Animal Spay and Neuter International travelled to south Bulgaria for their next campaign. Joining forces with Castaway Lucy of Dogs Of the Ghetto:
“Before hearing about ASNI, my tiny outfit, Dogs Of the Ghetto had arranged 50 spay/neuters, over the course of a year. D.O.G helps people with little themselves to care for their dogs, providing food, kennels and medicine. Education about what dogs need to be healthy and happy, is also offered. But puppies are often dumped among the Roma, – children as young as two given them like sweets. Those which survive, go on to breed. Alone, we could not keep up. Then, thanks to friend’s tip, I contacted Nancy Janes, and suddenly, ASNI was coming!”
“I’m a travel writer, specializing in remote islands and a hermit-lifestyle. I’d never organized a big event. All at once, it seemed, I must find a venue where up to 150 animals could be spay/neutered; find hundreds of blankets for them and organize a tombola to encourage people to bring their pets. There were posters to design and print; babywipes, basins, buckets and brooms to buy. Plus, accommodation for ASNI needed to be found. My brain fizzed. What would the team eat? How could funds be raised to pay a translator? What if the Bulgarian authorities baulked”
“I flew around in an ancient car driven by a shepherd to meet village Mayors, and took my horse and cart to reach off road parts of ghettos, handing out flyers and – with help from D.O.G.’s Roma helper, Tosho – explaining why spay/neuter is a good thing. There were hungry dogs in bad condition everywhere, with enlarged teats suggesting recent litters. There was skepticism (‘Why not just throw puppies away?’) but there was also curiosity.”
“Support for ASNI’s visit from local leaders varied, at first, from shrugs to tepid interest. So I was thrilled when the Mayor of an ideally located village not only offered a venue for the Spayathon, but also said he’d bring his own dog for an op., to set an example, and send people house to house drumming up interest.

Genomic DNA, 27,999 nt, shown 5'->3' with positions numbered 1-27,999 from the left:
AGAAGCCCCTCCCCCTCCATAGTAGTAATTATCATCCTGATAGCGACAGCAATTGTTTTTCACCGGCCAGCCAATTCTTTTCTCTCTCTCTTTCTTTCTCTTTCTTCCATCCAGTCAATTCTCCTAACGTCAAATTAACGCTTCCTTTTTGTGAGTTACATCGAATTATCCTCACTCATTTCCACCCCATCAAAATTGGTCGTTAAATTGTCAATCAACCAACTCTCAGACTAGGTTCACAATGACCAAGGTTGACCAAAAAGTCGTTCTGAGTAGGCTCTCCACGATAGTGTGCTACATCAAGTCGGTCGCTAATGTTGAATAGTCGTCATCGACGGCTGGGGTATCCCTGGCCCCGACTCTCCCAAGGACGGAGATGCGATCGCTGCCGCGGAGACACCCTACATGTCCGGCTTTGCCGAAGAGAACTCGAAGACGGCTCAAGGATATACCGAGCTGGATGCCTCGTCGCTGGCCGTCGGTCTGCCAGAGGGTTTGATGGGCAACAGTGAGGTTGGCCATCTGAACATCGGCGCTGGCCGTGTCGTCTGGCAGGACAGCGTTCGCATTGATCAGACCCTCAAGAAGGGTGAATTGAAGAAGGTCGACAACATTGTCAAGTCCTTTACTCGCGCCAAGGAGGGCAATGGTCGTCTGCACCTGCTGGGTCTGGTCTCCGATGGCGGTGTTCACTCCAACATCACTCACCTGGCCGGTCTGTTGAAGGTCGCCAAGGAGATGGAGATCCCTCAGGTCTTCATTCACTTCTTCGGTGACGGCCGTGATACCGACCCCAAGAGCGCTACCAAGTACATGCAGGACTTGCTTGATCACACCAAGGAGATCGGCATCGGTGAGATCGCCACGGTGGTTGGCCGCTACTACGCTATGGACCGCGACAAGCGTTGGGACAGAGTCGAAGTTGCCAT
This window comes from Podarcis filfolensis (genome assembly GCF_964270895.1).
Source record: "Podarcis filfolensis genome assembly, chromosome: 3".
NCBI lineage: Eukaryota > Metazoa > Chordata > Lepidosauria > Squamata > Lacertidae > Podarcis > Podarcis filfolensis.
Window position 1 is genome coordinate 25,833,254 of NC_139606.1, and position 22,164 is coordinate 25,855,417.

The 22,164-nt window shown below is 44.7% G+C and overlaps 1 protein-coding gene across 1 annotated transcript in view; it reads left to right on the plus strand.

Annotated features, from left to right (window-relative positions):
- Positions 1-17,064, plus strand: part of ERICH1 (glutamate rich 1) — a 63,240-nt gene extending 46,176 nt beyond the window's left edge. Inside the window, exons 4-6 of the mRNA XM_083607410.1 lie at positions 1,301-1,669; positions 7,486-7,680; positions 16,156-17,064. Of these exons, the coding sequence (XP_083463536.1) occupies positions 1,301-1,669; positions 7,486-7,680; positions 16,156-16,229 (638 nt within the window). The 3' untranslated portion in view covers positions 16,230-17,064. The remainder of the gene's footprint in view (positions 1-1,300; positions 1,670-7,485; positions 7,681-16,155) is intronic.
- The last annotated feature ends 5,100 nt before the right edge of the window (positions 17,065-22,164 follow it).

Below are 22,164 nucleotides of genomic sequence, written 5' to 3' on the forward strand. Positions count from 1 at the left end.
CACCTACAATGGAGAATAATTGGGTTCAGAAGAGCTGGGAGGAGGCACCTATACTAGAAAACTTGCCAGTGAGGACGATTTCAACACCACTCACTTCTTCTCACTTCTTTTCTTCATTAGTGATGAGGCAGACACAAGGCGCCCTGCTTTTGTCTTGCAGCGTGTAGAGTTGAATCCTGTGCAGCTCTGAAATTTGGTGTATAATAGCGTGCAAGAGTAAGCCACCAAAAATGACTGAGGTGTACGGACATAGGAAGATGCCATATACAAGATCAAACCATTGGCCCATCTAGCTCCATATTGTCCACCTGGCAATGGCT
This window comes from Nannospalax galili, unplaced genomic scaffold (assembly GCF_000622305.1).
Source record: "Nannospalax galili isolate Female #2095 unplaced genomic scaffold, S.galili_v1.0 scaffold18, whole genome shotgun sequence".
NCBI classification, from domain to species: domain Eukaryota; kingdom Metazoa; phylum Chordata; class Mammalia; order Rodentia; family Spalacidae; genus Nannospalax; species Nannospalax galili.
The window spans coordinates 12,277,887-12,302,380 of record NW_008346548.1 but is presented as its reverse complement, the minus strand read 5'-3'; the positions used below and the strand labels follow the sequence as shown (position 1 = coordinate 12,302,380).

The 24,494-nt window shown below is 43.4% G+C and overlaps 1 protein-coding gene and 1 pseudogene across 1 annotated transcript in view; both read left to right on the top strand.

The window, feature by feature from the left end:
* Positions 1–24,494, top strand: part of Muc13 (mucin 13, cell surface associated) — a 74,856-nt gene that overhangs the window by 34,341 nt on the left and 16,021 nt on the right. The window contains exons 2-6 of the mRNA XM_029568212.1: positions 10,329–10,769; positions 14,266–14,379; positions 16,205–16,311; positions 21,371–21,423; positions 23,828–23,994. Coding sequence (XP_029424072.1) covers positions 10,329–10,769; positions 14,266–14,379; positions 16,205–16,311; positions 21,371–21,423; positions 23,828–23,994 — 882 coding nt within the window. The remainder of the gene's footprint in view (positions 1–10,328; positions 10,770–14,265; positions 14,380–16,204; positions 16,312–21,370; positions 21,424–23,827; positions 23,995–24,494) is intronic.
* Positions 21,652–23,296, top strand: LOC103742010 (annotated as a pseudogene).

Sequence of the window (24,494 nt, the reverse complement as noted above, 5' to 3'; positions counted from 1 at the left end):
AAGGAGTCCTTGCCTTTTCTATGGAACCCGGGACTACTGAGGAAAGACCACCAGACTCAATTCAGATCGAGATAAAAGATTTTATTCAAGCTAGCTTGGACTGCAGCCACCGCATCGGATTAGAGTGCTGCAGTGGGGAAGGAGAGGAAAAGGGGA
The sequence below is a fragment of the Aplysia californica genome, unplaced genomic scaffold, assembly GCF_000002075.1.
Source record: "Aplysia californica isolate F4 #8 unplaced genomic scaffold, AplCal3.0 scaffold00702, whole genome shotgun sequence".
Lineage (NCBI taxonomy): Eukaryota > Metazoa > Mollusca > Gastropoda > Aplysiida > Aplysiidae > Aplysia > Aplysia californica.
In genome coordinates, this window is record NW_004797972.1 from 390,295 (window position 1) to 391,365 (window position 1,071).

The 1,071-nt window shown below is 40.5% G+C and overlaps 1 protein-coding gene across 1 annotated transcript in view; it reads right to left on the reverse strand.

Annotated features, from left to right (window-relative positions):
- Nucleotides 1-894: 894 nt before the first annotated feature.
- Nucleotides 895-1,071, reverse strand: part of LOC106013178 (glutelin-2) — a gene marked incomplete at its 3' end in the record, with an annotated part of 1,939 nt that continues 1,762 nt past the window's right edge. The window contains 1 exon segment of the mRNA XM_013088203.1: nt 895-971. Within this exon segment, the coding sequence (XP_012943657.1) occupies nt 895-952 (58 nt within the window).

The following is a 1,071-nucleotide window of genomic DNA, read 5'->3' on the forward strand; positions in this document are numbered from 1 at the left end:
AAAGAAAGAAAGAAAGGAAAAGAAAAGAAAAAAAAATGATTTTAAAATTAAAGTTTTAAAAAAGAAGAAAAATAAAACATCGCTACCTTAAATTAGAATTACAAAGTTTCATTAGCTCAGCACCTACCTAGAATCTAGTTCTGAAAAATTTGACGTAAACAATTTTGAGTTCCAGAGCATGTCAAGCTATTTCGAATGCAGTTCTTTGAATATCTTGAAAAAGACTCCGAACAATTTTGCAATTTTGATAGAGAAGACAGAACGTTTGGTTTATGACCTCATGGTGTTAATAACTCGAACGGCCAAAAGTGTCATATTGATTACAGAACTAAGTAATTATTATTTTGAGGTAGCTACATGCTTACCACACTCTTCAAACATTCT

“The venue was a challenge; a co-operative built during the communist years, currently used to house tractors. It was vast and airy, but far from a sterile environment. Unemployed men and women from my local ghetto, however, leapt at the chance to transform the place. Sheets were hung on damp-stained walls and the floor of the room to be used for surgery swept, scrubbed and sealed with polythene. Basins blackened with sludge from engine oil were scoured almost white by Roma ladies, while their men-folk shifted barrow-loads of trash and cleared a space outside, where owners could wait under a parasol. A fridge for donated vaccines was found, and a cart crammed with every loose table and chair I could commandeer. Roma friends provided colorful rugs for an improvised dining area for ASNI, and, magically, the friendly Mayor produced six enormous screens to demarcate operating areas.”
“In the ghetto where D.O.G works, Tosho went from one humble dwelling to the next, urging owners to prepare clean quarters for their pets post-surgery, and instructing them not to feed them on the day. We engaged horses and carts to bring outlying patients to a central area where they could be picked up by our ‘fleet’ of two cars (lined with polythene and cotton sheets) for onward transportation to the Spayathon village. Tosho and I had long lists of which dogs could travel with which other dogs; which might fight; which might need a muzzle and which had been vaccinated. We prepared 60 dogs and puppies we knew well, having worked with many from birth.”
“The 3 short days of the Spayathon passed in a whirl. As the team left Romania at 5 a.m on the first day, I was starting my daily routine of feeding, exercising and cleaning-up-after the 37 dogs and cats on my home patch. Tosho was active by 6.00 in the ghetto, checking that every dog there had access to clean water and that horses were harnessed and car drivers had remembered this was the big day.
ASNI needs ‘taxis’at Spayathons – people to carry patients for shaving, onto the operating table, and then to the recovery room. Tosho’s kindly father fitted this role, as did Kolyo, a formerly homeless man who’d built himself a one-roomed shack and close by, a dog shelter where he looks after pups for D.O.G. Tosho’s mother was employed to cut up blankets, mop up doggy pees and wash surgical instruments.”